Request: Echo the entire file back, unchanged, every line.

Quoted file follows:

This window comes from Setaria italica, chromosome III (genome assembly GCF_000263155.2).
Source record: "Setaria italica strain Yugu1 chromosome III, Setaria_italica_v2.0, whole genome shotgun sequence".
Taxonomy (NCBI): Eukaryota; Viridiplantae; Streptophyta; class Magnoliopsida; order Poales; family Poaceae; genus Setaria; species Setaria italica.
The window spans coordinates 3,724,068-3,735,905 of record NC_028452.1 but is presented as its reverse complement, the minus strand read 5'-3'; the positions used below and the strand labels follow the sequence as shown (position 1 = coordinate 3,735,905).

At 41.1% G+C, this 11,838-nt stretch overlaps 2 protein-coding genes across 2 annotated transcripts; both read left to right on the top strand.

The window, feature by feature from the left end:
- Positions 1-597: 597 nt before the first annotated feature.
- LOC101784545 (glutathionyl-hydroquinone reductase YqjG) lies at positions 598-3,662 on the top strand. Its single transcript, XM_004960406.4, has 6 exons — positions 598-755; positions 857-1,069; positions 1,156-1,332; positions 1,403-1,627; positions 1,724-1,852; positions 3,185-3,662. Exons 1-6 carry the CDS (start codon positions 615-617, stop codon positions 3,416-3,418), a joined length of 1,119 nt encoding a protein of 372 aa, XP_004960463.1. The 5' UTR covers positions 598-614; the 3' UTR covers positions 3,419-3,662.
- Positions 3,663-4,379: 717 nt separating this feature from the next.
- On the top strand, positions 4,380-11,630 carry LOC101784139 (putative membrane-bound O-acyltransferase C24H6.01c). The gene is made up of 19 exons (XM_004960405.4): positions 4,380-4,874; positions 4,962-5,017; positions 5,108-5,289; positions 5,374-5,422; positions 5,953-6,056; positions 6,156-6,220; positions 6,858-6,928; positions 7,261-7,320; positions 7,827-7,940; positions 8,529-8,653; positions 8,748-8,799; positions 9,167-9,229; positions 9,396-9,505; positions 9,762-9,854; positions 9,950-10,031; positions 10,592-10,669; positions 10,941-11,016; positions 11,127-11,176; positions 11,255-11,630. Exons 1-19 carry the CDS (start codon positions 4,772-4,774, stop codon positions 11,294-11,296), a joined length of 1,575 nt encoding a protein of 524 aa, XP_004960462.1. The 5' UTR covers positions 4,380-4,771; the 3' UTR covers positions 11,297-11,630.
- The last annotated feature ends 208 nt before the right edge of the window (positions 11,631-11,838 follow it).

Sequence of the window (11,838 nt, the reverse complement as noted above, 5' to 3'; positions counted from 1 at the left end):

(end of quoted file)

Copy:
This window comes from Setaria italica, chromosome III (genome assembly GCF_000263155.2).
Source record: "Setaria italica strain Yugu1 chromosome III, Setaria_italica_v2.0, whole genome shotgun sequence".
Taxonomy (NCBI): Eukaryota; Viridiplantae; Streptophyta; class Magnoliopsida; order Poales; family Poaceae; genus Setaria; species Setaria italica.
The window spans coordinates 3,724,068-3,735,905 of record NC_028452.1 but is presented as its reverse complement, the minus strand read 5'-3'; the positions used below and the strand labels follow the sequence as shown (position 1 = coordinate 3,735,905).

At 41.1% G+C, this 11,838-nt stretch overlaps 2 protein-coding genes across 2 annotated transcripts; both read left to right on the top strand.

The window, feature by feature from the left end:
- Positions 1-597: 597 nt before the first annotated feature.
- LOC101784545 (glutathionyl-hydroquinone reductase YqjG) lies at positions 598-3,662 on the top strand. Its single transcript, XM_004960406.4, has 6 exons — positions 598-755; positions 857-1,069; positions 1,156-1,332; positions 1,403-1,627; positions 1,724-1,852; positions 3,185-3,662. Exons 1-6 carry the CDS (start codon positions 615-617, stop codon positions 3,416-3,418), a joined length of 1,119 nt encoding a protein of 372 aa, XP_004960463.1. The 5' UTR covers positions 598-614; the 3' UTR covers positions 3,419-3,662.
- Positions 3,663-4,379: 717 nt separating this feature from the next.
- On the top strand, positions 4,380-11,630 carry LOC101784139 (putative membrane-bound O-acyltransferase C24H6.01c). The gene is made up of 19 exons (XM_004960405.4): positions 4,380-4,874; positions 4,962-5,017; positions 5,108-5,289; positions 5,374-5,422; positions 5,953-6,056; positions 6,156-6,220; positions 6,858-6,928; positions 7,261-7,320; positions 7,827-7,940; positions 8,529-8,653; positions 8,748-8,799; positions 9,167-9,229; positions 9,396-9,505; positions 9,762-9,854; positions 9,950-10,031; positions 10,592-10,669; positions 10,941-11,016; positions 11,127-11,176; positions 11,255-11,630. Exons 1-19 carry the CDS (start codon positions 4,772-4,774, stop codon positions 11,294-11,296), a joined length of 1,575 nt encoding a protein of 524 aa, XP_004960462.1. The 5' UTR covers positions 4,380-4,771; the 3' UTR covers positions 11,297-11,630.
- The last annotated feature ends 208 nt before the right edge of the window (positions 11,631-11,838 follow it).

Sequence of the window (11,838 nt, the reverse complement as noted above, 5' to 3'; positions counted from 1 at the left end):